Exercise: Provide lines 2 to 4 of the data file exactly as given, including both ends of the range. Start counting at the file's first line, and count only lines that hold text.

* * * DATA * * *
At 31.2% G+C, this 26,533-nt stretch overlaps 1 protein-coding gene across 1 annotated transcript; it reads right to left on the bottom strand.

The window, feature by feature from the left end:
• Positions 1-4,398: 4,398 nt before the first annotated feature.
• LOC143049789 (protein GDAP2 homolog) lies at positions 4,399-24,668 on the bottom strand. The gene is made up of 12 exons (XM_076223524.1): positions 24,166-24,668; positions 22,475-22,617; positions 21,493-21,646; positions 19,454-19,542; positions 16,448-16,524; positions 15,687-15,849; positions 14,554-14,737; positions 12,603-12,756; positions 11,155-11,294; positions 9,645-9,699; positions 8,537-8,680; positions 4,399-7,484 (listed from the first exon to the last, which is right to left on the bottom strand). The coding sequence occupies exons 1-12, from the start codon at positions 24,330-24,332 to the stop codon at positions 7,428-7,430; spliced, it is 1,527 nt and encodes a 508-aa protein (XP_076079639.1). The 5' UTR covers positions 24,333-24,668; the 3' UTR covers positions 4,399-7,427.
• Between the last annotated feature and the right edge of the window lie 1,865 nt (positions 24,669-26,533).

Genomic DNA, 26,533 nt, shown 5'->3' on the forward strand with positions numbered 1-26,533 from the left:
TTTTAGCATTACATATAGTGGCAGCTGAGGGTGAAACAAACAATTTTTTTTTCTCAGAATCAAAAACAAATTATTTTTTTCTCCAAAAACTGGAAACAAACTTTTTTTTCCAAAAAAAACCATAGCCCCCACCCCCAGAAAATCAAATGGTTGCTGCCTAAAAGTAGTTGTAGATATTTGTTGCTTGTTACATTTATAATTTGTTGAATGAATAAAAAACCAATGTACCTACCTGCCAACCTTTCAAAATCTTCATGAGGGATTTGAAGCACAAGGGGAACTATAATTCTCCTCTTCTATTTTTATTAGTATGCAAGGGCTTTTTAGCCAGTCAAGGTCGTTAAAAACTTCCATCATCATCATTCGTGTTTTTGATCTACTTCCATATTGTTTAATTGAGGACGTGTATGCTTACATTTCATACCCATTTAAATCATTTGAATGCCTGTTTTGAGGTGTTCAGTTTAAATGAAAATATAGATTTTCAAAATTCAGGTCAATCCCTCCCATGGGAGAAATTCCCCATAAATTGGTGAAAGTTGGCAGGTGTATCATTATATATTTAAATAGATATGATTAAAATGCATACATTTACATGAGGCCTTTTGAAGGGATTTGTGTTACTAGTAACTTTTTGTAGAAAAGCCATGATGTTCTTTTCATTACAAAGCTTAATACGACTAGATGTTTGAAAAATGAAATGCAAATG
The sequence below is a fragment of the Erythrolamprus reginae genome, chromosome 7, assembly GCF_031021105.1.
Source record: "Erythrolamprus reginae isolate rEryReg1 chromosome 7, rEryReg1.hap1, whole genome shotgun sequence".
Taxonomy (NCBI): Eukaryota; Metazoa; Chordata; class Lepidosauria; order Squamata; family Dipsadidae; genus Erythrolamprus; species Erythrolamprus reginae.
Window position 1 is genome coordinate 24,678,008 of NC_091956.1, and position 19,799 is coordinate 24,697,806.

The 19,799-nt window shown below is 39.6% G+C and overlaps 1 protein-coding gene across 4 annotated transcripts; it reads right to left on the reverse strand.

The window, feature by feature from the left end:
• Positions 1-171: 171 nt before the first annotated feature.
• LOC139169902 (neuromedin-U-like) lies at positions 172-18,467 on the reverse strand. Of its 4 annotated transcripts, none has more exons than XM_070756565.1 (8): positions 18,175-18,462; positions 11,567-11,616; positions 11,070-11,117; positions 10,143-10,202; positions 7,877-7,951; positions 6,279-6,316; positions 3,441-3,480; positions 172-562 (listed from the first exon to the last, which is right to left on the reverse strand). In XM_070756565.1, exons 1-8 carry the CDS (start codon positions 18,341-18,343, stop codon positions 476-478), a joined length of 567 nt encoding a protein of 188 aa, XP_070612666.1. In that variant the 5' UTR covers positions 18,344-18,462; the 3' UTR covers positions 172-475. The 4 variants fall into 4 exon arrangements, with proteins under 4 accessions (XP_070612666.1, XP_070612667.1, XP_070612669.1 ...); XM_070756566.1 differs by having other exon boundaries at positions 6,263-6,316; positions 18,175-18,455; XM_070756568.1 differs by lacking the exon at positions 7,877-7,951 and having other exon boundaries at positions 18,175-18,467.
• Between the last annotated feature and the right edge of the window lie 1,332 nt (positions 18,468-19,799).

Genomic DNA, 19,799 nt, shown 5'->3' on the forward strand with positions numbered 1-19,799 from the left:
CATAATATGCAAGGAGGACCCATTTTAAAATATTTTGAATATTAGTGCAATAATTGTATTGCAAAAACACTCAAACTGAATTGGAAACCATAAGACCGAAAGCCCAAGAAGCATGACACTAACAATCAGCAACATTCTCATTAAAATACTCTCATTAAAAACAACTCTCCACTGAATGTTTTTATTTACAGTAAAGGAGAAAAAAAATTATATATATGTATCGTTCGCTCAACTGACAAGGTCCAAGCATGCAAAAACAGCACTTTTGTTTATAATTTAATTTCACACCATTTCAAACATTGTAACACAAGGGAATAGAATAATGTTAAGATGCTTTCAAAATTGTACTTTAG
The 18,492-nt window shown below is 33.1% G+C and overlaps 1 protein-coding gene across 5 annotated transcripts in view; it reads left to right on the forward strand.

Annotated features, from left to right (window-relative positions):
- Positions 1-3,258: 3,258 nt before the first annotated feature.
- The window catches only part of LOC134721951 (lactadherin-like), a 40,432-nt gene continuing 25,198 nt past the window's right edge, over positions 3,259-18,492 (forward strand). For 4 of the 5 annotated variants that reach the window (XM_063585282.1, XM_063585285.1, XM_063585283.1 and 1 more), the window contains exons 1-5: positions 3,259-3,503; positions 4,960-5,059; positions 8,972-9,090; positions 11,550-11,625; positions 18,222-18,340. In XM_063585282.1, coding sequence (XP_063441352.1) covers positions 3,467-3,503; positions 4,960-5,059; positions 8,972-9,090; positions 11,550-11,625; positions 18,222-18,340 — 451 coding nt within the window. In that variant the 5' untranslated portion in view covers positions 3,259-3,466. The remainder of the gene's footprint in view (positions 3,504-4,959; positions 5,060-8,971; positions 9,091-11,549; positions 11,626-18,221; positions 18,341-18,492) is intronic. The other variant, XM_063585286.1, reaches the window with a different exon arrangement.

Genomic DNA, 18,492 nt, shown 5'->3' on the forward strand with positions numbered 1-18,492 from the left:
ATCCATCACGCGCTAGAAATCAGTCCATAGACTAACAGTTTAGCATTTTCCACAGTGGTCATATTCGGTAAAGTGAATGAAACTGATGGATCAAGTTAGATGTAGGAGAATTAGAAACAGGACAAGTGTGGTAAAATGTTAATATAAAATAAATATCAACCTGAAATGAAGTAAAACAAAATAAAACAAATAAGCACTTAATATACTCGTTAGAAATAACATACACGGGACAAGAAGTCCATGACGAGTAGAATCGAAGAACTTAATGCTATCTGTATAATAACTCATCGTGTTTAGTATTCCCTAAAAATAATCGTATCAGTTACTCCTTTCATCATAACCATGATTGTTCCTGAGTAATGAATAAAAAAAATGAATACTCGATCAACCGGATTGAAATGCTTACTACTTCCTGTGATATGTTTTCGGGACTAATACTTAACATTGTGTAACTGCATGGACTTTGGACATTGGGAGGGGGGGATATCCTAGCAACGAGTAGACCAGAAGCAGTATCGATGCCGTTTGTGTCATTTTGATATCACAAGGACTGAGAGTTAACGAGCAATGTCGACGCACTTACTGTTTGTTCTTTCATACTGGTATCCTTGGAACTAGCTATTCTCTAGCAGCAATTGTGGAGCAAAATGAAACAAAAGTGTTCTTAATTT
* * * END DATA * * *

The window, feature by feature from the left end:
• Positions 1-4,398: 4,398 nt before the first annotated feature.
• LOC143049789 (protein GDAP2 homolog) lies at positions 4,399-24,668 on the bottom strand. The gene is made up of 12 exons (XM_076223524.1): positions 24,166-24,668; positions 22,475-22,617; positions 21,493-21,646; positions 19,454-19,542; positions 16,448-16,524; positions 15,687-15,849; positions 14,554-14,737; positions 12,603-12,756; positions 11,155-11,294; positions 9,645-9,699; positions 8,537-8,680; positions 4,399-7,484 (listed from the first exon to the last, which is right to left on the bottom strand). The coding sequence occupies exons 1-12, from the start codon at positions 24,330-24,332 to the stop codon at positions 7,428-7,430; spliced, it is 1,527 nt and encodes a 508-aa protein (XP_076079639.1). The 5' UTR covers positions 24,333-24,668; the 3' UTR covers positions 4,399-7,427.